In biology, there’s a concept known as extinction. It’s what happens when a species cannot adapt to new conditions. This is to be expected since flora and fauna have no moral agency and are governed entirely by their physiology and anatomy. In other words, they’re not autonomous or sentient. To the extent to which they’re self-aware, it resides only in their immediate consciousness of reproduction and death. Everything revolves around sex and death in other words.
Human beings of course are different. We are very self-aware and we can think beyond our immediate needs. Unfortunately, when we aggregate into groups, a certain amount of this sentience is lost. Sociologists talk of the “madness of mobs” for example. All institutions are capable of falling into this pattern. When nations do it, they collapse. Think of the Ancien Regime of France before the Revolution or Byzantium before its fall.
No institution is immune from this. The inability of the Catholic Church to reform itself inevitably led to the Reformation and all the tumult that Martin Luther unleashed upon Europe when he nailed his 95 Theses to the cathedral door at Wittemburg. Before this event, wars in Europe were strictly small-scale affairs for the most part, fought according to established rules; after this event (which caused the cleavage of Europe into different camps — Protestant and Catholic), the wars became much more massive and destructive. Think of the Thirty Years War, the Napoleonic Wars, and the First World War. (I personally think that if all Western Europe had been Catholic, Pope Benedict XV could have stopped that one from ever happening.)Anyway, where was I? Oh yeah, institutional mediocrity. We see this now in the OCA, where Syosset, in order to justify its uncanonical (even criminal?) actions, has decided to tighten its grip on the Church as a whole, even going down to the parochial level. Bishops don’t really matter anymore. The diocesan model of sovereignty which was pioneered by the late Archbishop Dmitri Royster of Dallas, and championed by His Beatitude Jonah, is pretty much dead in the water. Examples of this include the creation of a Sex Czar, a Clergy Cop, and now mandatory continuing education for priests.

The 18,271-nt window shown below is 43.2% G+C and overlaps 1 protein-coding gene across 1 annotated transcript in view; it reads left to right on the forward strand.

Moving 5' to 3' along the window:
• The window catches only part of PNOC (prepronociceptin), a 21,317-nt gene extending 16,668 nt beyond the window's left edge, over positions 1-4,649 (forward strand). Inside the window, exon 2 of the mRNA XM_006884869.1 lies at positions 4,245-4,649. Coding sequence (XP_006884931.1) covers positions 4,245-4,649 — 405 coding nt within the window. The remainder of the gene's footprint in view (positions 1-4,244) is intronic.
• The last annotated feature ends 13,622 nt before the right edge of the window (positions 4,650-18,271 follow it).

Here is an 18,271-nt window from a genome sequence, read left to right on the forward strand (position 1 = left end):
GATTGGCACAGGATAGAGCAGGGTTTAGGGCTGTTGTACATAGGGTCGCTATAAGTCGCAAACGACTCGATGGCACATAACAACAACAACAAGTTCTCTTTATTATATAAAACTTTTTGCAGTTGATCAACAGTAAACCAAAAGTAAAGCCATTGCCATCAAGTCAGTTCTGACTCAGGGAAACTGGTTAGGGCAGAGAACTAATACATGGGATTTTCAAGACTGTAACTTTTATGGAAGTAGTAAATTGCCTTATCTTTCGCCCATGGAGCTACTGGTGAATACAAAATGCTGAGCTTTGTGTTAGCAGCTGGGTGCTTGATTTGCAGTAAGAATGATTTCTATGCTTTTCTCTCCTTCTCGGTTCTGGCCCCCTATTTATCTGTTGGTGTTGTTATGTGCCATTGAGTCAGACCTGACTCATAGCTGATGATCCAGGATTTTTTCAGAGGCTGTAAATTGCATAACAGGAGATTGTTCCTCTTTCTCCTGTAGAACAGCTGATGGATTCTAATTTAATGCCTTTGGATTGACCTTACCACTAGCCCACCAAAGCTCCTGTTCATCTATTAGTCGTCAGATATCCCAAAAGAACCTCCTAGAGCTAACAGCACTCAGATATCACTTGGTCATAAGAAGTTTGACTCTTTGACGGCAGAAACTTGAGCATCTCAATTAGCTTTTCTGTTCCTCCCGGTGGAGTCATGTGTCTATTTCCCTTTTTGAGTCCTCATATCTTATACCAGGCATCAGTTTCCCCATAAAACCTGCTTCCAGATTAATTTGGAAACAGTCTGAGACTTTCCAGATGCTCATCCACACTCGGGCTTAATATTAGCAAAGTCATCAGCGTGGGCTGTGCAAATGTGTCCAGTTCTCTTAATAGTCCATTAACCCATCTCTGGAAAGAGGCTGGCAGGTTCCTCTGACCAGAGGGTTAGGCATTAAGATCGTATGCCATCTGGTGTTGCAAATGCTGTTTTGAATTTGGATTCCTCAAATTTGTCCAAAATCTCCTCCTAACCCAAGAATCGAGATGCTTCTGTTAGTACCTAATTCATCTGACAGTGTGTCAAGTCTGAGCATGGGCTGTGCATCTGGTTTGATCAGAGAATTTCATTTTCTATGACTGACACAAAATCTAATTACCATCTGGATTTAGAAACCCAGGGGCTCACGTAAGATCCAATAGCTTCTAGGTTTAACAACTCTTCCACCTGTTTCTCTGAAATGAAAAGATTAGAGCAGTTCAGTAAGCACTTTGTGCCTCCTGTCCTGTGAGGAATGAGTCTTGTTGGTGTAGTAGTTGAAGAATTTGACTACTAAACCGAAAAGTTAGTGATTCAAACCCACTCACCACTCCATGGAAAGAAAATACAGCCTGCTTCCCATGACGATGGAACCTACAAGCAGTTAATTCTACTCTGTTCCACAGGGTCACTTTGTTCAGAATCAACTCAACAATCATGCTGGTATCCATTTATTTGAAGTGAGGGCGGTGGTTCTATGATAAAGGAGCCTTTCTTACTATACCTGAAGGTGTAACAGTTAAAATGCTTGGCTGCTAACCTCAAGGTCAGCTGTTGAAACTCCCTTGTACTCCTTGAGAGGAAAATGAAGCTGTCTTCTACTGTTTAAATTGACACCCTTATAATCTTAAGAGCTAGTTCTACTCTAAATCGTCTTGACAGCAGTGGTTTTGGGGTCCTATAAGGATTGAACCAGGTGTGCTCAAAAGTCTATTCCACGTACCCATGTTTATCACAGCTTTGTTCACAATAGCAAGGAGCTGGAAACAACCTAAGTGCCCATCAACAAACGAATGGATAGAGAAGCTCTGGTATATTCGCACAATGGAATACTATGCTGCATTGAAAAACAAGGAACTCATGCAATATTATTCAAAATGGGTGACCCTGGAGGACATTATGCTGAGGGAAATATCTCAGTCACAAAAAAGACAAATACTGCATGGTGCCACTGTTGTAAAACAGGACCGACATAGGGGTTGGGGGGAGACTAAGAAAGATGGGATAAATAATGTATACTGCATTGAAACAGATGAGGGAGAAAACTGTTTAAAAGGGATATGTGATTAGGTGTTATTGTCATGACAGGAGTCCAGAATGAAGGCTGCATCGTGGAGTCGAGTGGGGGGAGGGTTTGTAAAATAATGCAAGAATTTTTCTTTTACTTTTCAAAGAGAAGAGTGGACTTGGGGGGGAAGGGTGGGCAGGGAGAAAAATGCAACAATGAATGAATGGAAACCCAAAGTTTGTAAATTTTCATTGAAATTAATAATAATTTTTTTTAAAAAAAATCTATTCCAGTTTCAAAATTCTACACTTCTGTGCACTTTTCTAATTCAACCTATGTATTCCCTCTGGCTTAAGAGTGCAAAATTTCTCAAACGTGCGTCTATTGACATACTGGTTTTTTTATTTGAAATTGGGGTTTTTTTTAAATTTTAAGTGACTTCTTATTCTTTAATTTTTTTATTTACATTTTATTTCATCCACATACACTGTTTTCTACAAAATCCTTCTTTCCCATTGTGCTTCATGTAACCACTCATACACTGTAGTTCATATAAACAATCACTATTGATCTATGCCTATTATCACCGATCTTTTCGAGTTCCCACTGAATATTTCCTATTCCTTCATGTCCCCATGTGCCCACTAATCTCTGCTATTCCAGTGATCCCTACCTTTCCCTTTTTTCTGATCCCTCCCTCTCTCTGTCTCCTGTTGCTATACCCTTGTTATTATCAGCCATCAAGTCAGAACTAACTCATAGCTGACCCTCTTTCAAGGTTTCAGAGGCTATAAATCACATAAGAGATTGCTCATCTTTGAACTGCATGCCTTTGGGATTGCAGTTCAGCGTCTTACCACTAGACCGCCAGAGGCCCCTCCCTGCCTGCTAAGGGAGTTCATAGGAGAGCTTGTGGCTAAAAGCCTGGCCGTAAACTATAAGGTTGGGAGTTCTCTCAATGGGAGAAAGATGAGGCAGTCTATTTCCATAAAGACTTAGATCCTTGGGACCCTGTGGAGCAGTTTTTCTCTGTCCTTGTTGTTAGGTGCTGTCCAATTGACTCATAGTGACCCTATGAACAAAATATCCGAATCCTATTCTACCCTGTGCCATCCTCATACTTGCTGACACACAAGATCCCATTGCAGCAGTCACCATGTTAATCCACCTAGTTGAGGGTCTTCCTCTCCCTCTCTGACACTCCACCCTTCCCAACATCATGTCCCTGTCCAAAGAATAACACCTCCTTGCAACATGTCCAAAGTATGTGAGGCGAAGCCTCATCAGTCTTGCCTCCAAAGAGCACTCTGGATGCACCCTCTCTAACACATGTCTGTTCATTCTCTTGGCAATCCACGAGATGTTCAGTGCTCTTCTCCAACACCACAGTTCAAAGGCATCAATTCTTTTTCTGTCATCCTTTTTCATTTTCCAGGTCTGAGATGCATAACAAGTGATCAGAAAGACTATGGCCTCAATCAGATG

The first two officers have hopefully been dealt a death-blow by Monomakhos. At the very least, we’ve held them up for the ridicule that they deserve. The most recent lapse in good judgment is the imposition of continuing education credits for priests.
Mind you, there’s nothing wrong with continuing education per se. The problem arises from the timing of this as it seems to be a direct slap in the face of the legitimate Primate. I believe it’s being done to continue the insinuation campaign against His Beatitude. “See! Jonah violated the SMPAC Report!” (Even though we weren’t allowed to see it.)
The fact that this concept hasn’t been thought through was my initial reaction. Some correspondents said “well, the GOA has programs like this, so what’s the big deal?” True enough but then I got to thinking: well, the GOA has better compensation standards for their priests. Why don’t we start there? Would it be too much to ask that our bishops also submit to these bright ideas or are they above the law?
Anyway, several priests in the OCA have contacted your humble servant off-line and contributed their own perspectives on this matter. See what you think. (And yes, they choose to remain anonymous. That should tell you something right there.)
[Editor's Note: Fr W asked that his comments be removed. For an explanation, please see "Mea Minima Culpa." Now Fr V asked that his comments be removed as well. Frs X, Y, and Z on the other hand are unembarrassed and are still standing by their comments to the best of my knowledge. However, rather than take the chance of exposing them (via the process of elimination) to those in Syosset who might do them harm, Monomakhos is making the editorial decision to remove their comments as well. In the future, if any priests in the OCA are upset with the way things are going, I would suggest going directly to your bishops and voicing your concerns.]